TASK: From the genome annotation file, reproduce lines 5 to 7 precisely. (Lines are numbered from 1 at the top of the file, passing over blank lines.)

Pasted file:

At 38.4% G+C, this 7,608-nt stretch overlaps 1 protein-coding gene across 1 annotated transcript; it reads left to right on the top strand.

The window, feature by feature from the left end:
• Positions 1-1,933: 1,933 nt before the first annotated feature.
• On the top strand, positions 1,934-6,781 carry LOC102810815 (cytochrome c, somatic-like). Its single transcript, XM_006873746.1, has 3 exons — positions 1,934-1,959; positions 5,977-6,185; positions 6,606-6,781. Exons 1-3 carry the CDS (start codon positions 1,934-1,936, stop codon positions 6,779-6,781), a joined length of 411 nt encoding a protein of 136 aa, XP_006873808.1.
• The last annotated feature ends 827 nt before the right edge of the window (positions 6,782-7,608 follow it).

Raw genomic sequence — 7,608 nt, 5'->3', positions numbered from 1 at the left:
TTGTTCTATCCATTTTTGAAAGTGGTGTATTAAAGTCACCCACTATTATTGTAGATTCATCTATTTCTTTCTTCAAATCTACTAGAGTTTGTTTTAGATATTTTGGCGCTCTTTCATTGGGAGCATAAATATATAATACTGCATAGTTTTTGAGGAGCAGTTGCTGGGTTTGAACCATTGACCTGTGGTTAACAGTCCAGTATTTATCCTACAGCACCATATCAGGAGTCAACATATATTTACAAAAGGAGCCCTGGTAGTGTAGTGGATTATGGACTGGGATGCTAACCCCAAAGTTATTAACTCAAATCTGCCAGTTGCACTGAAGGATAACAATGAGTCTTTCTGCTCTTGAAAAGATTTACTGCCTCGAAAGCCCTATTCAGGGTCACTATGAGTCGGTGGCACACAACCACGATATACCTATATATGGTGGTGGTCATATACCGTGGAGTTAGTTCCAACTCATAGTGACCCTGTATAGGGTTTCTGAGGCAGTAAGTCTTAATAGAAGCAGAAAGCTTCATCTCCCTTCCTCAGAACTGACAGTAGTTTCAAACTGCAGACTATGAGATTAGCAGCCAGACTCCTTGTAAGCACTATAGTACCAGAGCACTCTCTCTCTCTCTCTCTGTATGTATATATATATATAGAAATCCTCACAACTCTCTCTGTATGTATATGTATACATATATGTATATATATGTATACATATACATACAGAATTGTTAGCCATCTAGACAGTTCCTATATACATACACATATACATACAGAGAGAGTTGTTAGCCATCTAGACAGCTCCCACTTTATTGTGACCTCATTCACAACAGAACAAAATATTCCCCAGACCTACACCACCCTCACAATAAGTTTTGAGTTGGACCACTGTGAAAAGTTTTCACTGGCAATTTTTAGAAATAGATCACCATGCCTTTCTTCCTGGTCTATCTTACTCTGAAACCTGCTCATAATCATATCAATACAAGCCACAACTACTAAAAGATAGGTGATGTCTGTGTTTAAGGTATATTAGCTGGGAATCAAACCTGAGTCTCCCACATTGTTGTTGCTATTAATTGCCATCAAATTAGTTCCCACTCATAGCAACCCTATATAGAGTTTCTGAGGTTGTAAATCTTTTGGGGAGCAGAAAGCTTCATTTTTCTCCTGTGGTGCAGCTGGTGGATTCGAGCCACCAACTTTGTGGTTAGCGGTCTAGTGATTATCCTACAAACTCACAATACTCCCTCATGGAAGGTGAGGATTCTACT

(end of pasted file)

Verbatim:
• The last annotated feature ends 827 nt before the right edge of the window (positions 6,782-7,608 follow it).

Raw genomic sequence — 7,608 nt, 5'->3', positions numbered from 1 at the left:
TTGTTCTATCCATTTTTGAAAGTGGTGTATTAAAGTCACCCACTATTATTGTAGATTCATCTATTTCTTTCTTCAAATCTACTAGAGTTTGTTTTAGATATTTTGGCGCTCTTTCATTGGGAGCATAAATATATAATACTGCATAGTTTTTGAGGAGCAGTTGCTGGGTTTGAACCATTGACCTGTGGTTAACAGTCCAGTATTTATCCTACAGCACCATATCAGGAGTCAACATATATTTACAAAAGGAGCCCTGGTAGTGTAGTGGATTATGGACTGGGATGCTAACCCCAAAGTTATTAACTCAAATCTGCCAGTTGCACTGAAGGATAACAATGAGTCTTTCTGCTCTTGAAAAGATTTACTGCCTCGAAAGCCCTATTCAGGGTCACTATGAGTCGGTGGCACACAACCACGATATACCTATATATGGTGGTGGTCATATACCGTGGAGTTAGTTCCAACTCATAGTGACCCTGTATAGGGTTTCTGAGGCAGTAAGTCTTAATAGAAGCAGAAAGCTTCATCTCCCTTCCTCAGAACTGACAGTAGTTTCAAACTGCAGACTATGAGATTAGCAGCCAGACTCCTTGTAAGCACTATAGTACCAGAGCACTCTCTCTCTCTCTCTCTGTATGTATATATATATATAGAAATCCTCACAACTCTCTCTGTATGTATATGTATACATATATGTATATATATGTATACATATACATACAGAATTGTTAGCCATCTAGACAGTTCCTATATACATACACATATACATACAGAGAGAGTTGTTAGCCATCTAGACAGCTCCCACTTTATTGTGACCTCATTCACAACAGAACAAAATATTCCCCAGACCTACACCACCCTCACAATAAGTTTTGAGTTGGACCACTGTGAAAAGTTTTCACTGGCAATTTTTAGAAATAGATCACCATGCCTTTCTTCCTGGTCTATCTTACTCTGAAACCTGCTCATAATCATATCAATACAAGCCACAACTACTAAAAGATAGGTGATGTCTGTGTTTAAGGTATATTAGCTGGGAATCAAACCTGAGTCTCCCACATTGTTGTTGCTATTAATTGCCATCAAATTAGTTCCCACTCATAGCAACCCTATATAGAGTTTCTGAGGTTGTAAATCTTTTGGGGAGCAGAAAGCTTCATTTTTCTCCTGTGGTGCAGCTGGTGGATTCGAGCCACCAACTTTGTGGTTAGCGGTCTAGTGATTATCCTACAAACTCACAATACTCCCTCATGGAAGGTGAGGATTCTACT